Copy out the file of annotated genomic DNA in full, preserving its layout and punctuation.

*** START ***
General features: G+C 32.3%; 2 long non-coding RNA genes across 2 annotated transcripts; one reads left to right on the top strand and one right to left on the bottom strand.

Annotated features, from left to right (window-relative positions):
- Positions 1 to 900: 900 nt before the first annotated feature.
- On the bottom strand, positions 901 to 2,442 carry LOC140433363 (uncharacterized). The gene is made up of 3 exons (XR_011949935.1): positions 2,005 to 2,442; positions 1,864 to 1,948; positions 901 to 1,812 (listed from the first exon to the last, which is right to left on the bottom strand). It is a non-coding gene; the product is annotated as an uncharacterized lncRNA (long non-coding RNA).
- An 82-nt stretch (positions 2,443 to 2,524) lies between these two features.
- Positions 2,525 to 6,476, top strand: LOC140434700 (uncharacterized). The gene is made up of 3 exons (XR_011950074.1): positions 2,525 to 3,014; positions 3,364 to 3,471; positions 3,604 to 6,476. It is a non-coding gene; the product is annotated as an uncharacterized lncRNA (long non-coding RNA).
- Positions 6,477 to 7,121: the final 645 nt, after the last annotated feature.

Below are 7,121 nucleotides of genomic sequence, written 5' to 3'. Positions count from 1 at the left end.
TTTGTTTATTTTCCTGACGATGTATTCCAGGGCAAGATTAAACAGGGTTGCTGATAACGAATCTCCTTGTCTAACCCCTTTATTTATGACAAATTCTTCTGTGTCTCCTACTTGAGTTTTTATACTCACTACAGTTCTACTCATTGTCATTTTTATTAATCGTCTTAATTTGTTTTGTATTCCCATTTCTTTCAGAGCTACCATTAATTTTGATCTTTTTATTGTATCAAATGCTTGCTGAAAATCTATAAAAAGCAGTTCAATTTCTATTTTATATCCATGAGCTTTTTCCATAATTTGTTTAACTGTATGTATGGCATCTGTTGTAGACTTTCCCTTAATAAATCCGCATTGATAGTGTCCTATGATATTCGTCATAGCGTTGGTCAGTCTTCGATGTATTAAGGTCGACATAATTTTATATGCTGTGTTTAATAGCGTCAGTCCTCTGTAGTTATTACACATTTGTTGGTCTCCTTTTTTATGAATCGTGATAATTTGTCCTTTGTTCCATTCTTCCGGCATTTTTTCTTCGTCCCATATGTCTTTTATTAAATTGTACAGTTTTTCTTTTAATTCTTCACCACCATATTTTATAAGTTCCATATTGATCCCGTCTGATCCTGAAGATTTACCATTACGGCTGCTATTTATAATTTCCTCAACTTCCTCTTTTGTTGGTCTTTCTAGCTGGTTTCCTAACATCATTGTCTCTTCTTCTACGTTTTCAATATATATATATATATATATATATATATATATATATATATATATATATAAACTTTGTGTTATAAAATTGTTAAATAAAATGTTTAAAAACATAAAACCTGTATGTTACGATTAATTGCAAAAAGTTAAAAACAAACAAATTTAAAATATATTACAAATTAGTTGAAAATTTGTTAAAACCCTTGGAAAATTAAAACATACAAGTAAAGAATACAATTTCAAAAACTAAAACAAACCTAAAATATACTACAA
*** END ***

General features: G+C 32.3%; 2 long non-coding RNA genes across 2 annotated transcripts; one reads left to right on the top strand and one right to left on the bottom strand.

Annotated features, from left to right (window-relative positions):
- Positions 1 to 900: 900 nt before the first annotated feature.
- On the bottom strand, positions 901 to 2,442 carry LOC140433363 (uncharacterized). The gene is made up of 3 exons (XR_011949935.1): positions 2,005 to 2,442; positions 1,864 to 1,948; positions 901 to 1,812 (listed from the first exon to the last, which is right to left on the bottom strand). It is a non-coding gene; the product is annotated as an uncharacterized lncRNA (long non-coding RNA).
- An 82-nt stretch (positions 2,443 to 2,524) lies between these two features.
- Positions 2,525 to 6,476, top strand: LOC140434700 (uncharacterized). The gene is made up of 3 exons (XR_011950074.1): positions 2,525 to 3,014; positions 3,364 to 3,471; positions 3,604 to 6,476. It is a non-coding gene; the product is annotated as an uncharacterized lncRNA (long non-coding RNA).
- Positions 6,477 to 7,121: the final 645 nt, after the last annotated feature.

Below are 7,121 nucleotides of genomic sequence, written 5' to 3'. Positions count from 1 at the left end.
TTTGTTTATTTTCCTGACGATGTATTCCAGGGCAAGATTAAACAGGGTTGCTGATAACGAATCTCCTTGTCTAACCCCTTTATTTATGACAAATTCTTCTGTGTCTCCTACTTGAGTTTTTATACTCACTACAGTTCTACTCATTGTCATTTTTATTAATCGTCTTAATTTGTTTTGTATTCCCATTTCTTTCAGAGCTACCATTAATTTTGATCTTTTTATTGTATCAAATGCTTGCTGAAAATCTATAAAAAGCAGTTCAATTTCTATTTTATATCCATGAGCTTTTTCCATAATTTGTTTAACTGTATGTATGGCATCTGTTGTAGACTTTCCCTTAATAAATCCGCATTGATAGTGTCCTATGATATTCGTCATAGCGTTGGTCAGTCTTCGATGTATTAAGGTCGACATAATTTTATATGCTGTGTTTAATAGCGTCAGTCCTCTGTAGTTATTACACATTTGTTGGTCTCCTTTTTTATGAATCGTGATAATTTGTCCTTTGTTCCATTCTTCCGGCATTTTTTCTTCGTCCCATATGTCTTTTATTAAATTGTACAGTTTTTCTTTTAATTCTTCACCACCATATTTTATAAGTTCCATATTGATCCCGTCTGATCCTGAAGATTTACCATTACGGCTGCTATTTATAATTTCCTCAACTTCCTCTTTTGTTGGTCTTTCTAGCTGGTTTCCTAACATCATTGTCTCTTCTTCTACGTTTTCAATATATATATATATATATATATATATATATATATATATATATATATATAAACTTTGTGTTATAAAATTGTTAAATAAAATGTTTAAAAACATAAAACCTGTATGTTACGATTAATTGCAAAAAGTTAAAAACAAACAAATTTAAAATATATTACAAATTAGTTGAAAATTTGTTAAAACCCTTGGAAAATTAAAACATACAAGTAAAGAATACAATTTCAAAAACTAAAACAAACCTAAAATATACTACAA